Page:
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When severe winter weather threatens U.S. the Hurricane Hunters are there

  • Published
  • By Master Sgt. Brian Lamar
  • 403rd Wing Public Affairs
The Hurricane Hunters of the 53rd Weather Reconnaissance Squadron here, recently deployed a WC-130J Hercules out over the Atlantic Ocean to gather weather data for winter storms "Lola” and “Juno", which are projected to ravage the East Coast throughout the next few days with nearly three feet of snow and 70 mile per hour winds.

The National Weather Service tasked the Hunters to employ dropsondes, a weather reconnaissance device, to measure the weather ahead of the winter storm. The hunters dropped the devices in a large loop pattern nearly 200 miles off the East coast between Jacksonville, Florida, and the Outer Banks, North Carolina on Jan. 23; and between the North and South Carolina line and New York on Jan. 26.

"We fly predetermined tracks that the National Weather Service (has) designed for these types of storms," said Lt. Col. Jon Talbot, the 53rd WRS senior meteorologist. "We are known as the Hurricane Hunters, but we do fly winter storms. Most people do not realize that this is a very important mission because winter storms traditionally cost more American lives each year than tropical weather.”

Although the National Hurricane Center tasks the 53rd WRS with aerial weather reconnaissance missions in the summer, the aircraft are tasked by the National Weather Service's National Center for Environmental Prediction (NCEP) for winter weather. The current agreement for the squadron is to fly up to twice each day for NCEP.

The reconnaissance flights for winter storms are conducted differently than tropical reconnaissance. The squadron averages between 6-12 winter missions each year, according to Lt. Col. Valerie Hendry, a 53rd WRS aerial reconnaissance weather officer.

"We are not heading to the eye of the storm -- we are flying ahead of the storm but often have to fly through the frontal," Hendry said. "Over the land there is radar to collect data. There are also people releasing weather balloons. Out over the Atlantic, there are no balloons or radar.”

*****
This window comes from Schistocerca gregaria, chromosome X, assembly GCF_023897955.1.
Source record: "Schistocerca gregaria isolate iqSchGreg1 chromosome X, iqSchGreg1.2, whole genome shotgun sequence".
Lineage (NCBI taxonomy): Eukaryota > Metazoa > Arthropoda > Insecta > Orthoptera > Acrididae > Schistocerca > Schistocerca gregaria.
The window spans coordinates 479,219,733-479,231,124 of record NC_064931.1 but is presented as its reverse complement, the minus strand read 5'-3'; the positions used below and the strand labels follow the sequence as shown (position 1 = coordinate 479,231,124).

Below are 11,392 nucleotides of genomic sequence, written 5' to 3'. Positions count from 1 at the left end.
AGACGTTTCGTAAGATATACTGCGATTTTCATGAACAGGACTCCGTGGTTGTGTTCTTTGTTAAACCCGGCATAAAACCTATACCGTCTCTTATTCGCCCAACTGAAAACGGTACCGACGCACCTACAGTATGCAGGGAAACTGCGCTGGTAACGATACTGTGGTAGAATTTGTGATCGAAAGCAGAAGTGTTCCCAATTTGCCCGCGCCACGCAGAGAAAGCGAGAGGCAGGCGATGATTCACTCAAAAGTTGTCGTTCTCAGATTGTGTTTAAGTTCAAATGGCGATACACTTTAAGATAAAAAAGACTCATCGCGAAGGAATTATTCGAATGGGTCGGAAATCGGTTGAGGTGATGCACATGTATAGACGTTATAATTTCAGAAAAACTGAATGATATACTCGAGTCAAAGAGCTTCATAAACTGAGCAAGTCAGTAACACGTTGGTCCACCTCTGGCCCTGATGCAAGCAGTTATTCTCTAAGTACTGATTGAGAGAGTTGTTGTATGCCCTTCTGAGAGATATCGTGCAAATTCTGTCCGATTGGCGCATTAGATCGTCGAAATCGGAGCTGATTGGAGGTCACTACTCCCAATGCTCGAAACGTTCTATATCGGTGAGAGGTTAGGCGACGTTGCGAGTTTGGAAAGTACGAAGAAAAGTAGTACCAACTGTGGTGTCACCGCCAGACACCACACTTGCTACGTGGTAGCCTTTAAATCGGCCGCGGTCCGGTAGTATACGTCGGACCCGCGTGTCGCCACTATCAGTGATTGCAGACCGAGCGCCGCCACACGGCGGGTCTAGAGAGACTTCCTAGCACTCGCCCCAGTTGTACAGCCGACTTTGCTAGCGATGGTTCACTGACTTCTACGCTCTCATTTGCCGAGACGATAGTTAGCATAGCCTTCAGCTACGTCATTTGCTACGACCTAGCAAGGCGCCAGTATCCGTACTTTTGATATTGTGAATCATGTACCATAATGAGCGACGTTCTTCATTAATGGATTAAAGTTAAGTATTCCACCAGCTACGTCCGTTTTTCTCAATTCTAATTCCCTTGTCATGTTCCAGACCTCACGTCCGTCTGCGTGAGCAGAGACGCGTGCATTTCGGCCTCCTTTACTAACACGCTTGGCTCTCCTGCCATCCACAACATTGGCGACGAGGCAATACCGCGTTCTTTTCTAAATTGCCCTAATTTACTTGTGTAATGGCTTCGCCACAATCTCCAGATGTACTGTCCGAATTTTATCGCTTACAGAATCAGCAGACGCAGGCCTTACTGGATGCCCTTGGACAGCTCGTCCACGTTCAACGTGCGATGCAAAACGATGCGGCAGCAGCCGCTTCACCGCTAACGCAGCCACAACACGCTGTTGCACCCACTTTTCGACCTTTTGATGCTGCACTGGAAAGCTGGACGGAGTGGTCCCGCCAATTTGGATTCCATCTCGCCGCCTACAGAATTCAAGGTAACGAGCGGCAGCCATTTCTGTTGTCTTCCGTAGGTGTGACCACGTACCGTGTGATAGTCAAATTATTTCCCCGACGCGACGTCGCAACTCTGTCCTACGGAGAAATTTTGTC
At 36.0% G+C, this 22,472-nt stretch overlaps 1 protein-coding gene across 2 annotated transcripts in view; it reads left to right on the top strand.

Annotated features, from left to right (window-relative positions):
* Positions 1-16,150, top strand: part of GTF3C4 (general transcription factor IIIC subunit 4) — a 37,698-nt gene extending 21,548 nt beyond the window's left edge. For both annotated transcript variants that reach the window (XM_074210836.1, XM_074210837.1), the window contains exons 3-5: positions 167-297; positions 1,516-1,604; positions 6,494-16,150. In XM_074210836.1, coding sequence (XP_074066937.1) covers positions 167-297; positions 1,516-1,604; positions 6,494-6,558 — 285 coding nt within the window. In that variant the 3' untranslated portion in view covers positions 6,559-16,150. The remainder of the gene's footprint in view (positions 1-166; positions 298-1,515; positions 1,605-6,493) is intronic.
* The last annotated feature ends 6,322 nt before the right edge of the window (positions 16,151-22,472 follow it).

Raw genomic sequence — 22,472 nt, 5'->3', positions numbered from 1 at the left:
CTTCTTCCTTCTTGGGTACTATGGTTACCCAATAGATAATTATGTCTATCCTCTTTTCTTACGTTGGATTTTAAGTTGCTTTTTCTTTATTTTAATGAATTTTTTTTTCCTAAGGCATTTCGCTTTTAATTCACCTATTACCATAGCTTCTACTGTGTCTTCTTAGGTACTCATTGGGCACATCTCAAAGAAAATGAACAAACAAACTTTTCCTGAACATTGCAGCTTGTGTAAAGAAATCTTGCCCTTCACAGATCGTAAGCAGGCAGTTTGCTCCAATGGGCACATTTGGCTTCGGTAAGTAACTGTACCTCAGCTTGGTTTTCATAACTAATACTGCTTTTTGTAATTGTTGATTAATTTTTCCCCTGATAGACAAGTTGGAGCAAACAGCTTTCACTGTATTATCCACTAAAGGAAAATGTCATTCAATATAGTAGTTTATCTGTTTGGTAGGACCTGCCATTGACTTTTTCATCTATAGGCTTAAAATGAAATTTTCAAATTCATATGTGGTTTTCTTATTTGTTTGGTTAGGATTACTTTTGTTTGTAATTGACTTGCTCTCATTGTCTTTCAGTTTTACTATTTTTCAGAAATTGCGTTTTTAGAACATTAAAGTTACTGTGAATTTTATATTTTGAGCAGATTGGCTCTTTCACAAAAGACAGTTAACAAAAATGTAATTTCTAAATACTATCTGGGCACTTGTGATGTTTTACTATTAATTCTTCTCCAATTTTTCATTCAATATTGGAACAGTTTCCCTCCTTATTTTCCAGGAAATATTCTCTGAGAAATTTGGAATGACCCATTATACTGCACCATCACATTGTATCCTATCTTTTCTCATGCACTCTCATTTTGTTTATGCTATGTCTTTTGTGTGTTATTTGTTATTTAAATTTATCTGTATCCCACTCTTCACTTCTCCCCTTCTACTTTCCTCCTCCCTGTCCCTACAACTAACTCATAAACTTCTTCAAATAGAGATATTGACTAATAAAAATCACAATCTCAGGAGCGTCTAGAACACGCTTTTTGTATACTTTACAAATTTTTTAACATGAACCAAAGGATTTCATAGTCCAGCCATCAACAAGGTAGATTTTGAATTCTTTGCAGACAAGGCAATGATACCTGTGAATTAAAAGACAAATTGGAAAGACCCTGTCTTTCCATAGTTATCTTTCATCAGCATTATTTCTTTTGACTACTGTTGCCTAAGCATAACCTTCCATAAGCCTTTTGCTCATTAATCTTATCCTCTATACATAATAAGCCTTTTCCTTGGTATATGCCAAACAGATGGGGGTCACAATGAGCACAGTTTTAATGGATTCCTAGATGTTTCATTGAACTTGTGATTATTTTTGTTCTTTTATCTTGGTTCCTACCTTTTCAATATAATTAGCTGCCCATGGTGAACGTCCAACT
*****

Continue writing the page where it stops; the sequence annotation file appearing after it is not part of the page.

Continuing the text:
According to the Hurricane Hunters, timing is crucial and punctuality is critical to mission success.

Unlike tropical weather system data collection, the National Weather Service only populates the forecast models twice a day with satellite data and the real-time weather data such as wind speed, barometric pressure and humidity from the weather reconnaissance aircraft.

"The winter’s storm missions are timed precisely so that data flows right into the computer models almost instantaneously," Hendry said.

The data plays a major role in the way local governments on the ground react to severe weather warnings.

"With a storm like this, the data from a flight is a big deal -- it is important that we get the extra data,” said Lt. Col. Brian Schroeder, a 53rd WRS aerial reconnaissance weather officer. “The more data the forecasters have, the better they will be able to predict the strength and path of the storm. It is important that we get out there and get that data for the forecast models.”

The squadron takes winter storms as seriously as they do a hurricane, because winter storms can cripple a community and cost lives.

"There are occasionally winter storms that have a great economic impact,” Hendry said. “Winter storms can cause power outages and then you have the rainmakers that can cause heavy flooding. They can be very damaging.”

Although the Hurricane Hunters are only flying their third winter mission of the year, they continue to stay poised and prepared to aid with tracking future storms.

"We will continue to do the mission and assist with weather reconnaissance because we are needed to stay ready and vigilant," Talbot said.